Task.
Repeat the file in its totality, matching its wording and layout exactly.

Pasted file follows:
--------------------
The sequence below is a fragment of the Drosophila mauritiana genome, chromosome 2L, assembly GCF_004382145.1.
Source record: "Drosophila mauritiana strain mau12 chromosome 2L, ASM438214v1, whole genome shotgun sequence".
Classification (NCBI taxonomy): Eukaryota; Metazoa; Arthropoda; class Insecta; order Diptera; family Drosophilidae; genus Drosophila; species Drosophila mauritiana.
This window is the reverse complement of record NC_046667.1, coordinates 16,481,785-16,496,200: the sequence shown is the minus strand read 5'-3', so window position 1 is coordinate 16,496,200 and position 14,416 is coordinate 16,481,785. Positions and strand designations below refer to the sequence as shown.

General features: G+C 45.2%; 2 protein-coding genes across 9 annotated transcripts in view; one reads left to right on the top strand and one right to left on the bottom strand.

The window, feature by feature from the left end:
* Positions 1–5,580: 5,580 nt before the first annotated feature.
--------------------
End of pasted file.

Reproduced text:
The sequence below is a fragment of the Drosophila mauritiana genome, chromosome 2L, assembly GCF_004382145.1.
Source record: "Drosophila mauritiana strain mau12 chromosome 2L, ASM438214v1, whole genome shotgun sequence".
Classification (NCBI taxonomy): Eukaryota; Metazoa; Arthropoda; class Insecta; order Diptera; family Drosophilidae; genus Drosophila; species Drosophila mauritiana.
This window is the reverse complement of record NC_046667.1, coordinates 16,481,785-16,496,200: the sequence shown is the minus strand read 5'-3', so window position 1 is coordinate 16,496,200 and position 14,416 is coordinate 16,481,785. Positions and strand designations below refer to the sequence as shown.

General features: G+C 45.2%; 2 protein-coding genes across 9 annotated transcripts in view; one reads left to right on the top strand and one right to left on the bottom strand.

The window, feature by feature from the left end:
* Positions 1–5,580: 5,580 nt before the first annotated feature.